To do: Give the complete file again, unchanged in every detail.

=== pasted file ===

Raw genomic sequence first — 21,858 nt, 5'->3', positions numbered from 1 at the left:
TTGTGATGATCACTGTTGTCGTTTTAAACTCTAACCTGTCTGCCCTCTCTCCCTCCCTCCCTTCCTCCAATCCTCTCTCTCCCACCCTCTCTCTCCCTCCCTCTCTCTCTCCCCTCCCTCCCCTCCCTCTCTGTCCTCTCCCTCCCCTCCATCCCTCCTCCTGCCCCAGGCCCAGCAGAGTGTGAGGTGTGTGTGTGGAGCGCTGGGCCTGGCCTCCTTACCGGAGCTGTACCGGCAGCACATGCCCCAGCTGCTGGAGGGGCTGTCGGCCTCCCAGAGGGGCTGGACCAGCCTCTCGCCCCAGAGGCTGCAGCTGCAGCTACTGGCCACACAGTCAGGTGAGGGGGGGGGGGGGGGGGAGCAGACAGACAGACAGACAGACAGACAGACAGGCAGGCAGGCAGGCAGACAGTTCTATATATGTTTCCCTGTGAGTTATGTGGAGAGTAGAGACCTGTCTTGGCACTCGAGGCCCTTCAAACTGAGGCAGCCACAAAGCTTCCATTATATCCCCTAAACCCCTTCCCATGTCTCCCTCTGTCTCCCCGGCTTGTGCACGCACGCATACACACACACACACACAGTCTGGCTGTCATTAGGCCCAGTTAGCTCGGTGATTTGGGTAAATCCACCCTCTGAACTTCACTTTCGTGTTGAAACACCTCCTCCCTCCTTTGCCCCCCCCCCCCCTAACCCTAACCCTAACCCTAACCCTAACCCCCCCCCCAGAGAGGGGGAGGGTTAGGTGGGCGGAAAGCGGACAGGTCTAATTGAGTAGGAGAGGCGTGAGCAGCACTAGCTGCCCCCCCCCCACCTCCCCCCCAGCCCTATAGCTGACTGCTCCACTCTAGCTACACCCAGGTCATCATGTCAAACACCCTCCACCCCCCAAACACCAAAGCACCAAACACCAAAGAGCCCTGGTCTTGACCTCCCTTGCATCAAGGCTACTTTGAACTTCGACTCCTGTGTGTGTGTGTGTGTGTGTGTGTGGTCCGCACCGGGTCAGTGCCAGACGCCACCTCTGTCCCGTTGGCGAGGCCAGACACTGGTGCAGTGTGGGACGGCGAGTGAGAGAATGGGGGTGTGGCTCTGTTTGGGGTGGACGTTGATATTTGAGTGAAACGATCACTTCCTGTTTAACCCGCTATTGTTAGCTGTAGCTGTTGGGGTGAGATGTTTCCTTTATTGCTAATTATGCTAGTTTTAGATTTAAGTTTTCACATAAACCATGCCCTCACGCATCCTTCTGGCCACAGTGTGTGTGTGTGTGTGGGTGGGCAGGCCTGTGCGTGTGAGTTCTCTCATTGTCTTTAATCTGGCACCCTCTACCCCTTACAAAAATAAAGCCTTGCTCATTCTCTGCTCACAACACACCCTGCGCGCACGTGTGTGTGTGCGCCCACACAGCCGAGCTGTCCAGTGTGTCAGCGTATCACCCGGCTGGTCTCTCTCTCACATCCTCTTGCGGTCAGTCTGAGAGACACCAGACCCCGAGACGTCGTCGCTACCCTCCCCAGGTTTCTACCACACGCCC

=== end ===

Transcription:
Raw genomic sequence first — 21,858 nt, 5'->3', positions numbered from 1 at the left:
TTGTGATGATCACTGTTGTCGTTTTAAACTCTAACCTGTCTGCCCTCTCTCCCTCCCTCCCTTCCTCCAATCCTCTCTCTCCCACCCTCTCTCTCCCTCCCTCTCTCTCTCCCCTCCCTCCCCTCCCTCTCTGTCCTCTCCCTCCCCTCCATCCCTCCTCCTGCCCCAGGCCCAGCAGAGTGTGAGGTGTGTGTGTGGAGCGCTGGGCCTGGCCTCCTTACCGGAGCTGTACCGGCAGCACATGCCCCAGCTGCTGGAGGGGCTGTCGGCCTCCCAGAGGGGCTGGACCAGCCTCTCGCCCCAGAGGCTGCAGCTGCAGCTACTGGCCACACAGTCAGGTGAGGGGGGGGGGGGGGGGGAGCAGACAGACAGACAGACAGACAGACAGACAGGCAGGCAGGCAGGCAGACAGTTCTATATATGTTTCCCTGTGAGTTATGTGGAGAGTAGAGACCTGTCTTGGCACTCGAGGCCCTTCAAACTGAGGCAGCCACAAAGCTTCCATTATATCCCCTAAACCCCTTCCCATGTCTCCCTCTGTCTCCCCGGCTTGTGCACGCACGCATACACACACACACACACAGTCTGGCTGTCATTAGGCCCAGTTAGCTCGGTGATTTGGGTAAATCCACCCTCTGAACTTCACTTTCGTGTTGAAACACCTCCTCCCTCCTTTGCCCCCCCCCCCCCTAACCCTAACCCTAACCCTAACCCTAACCCCCCCCCCAGAGAGGGGGAGGGTTAGGTGGGCGGAAAGCGGACAGGTCTAATTGAGTAGGAGAGGCGTGAGCAGCACTAGCTGCCCCCCCCCCACCTCCCCCCCAGCCCTATAGCTGACTGCTCCACTCTAGCTACACCCAGGTCATCATGTCAAACACCCTCCACCCCCCAAACACCAAAGCACCAAACACCAAAGAGCCCTGGTCTTGACCTCCCTTGCATCAAGGCTACTTTGAACTTCGACTCCTGTGTGTGTGTGTGTGTGTGTGTGTGGTCCGCACCGGGTCAGTGCCAGACGCCACCTCTGTCCCGTTGGCGAGGCCAGACACTGGTGCAGTGTGGGACGGCGAGTGAGAGAATGGGGGTGTGGCTCTGTTTGGGGTGGACGTTGATATTTGAGTGAAACGATCACTTCCTGTTTAACCCGCTATTGTTAGCTGTAGCTGTTGGGGTGAGATGTTTCCTTTATTGCTAATTATGCTAGTTTTAGATTTAAGTTTTCACATAAACCATGCCCTCACGCATCCTTCTGGCCACAGTGTGTGTGTGTGTGTGGGTGGGCAGGCCTGTGCGTGTGAGTTCTCTCATTGTCTTTAATCTGGCACCCTCTACCCCTTACAAAAATAAAGCCTTGCTCATTCTCTGCTCACAACACACCCTGCGCGCACGTGTGTGTGTGCGCCCACACAGCCGAGCTGTCCAGTGTGTCAGCGTATCACCCGGCTGGTCTCTCTCTCACATCCTCTTGCGGTCAGTCTGAGAGACACCAGACCCCGAGACGTCGTCGCTACCCTCCCCAGGTTTCTACCACACGCCC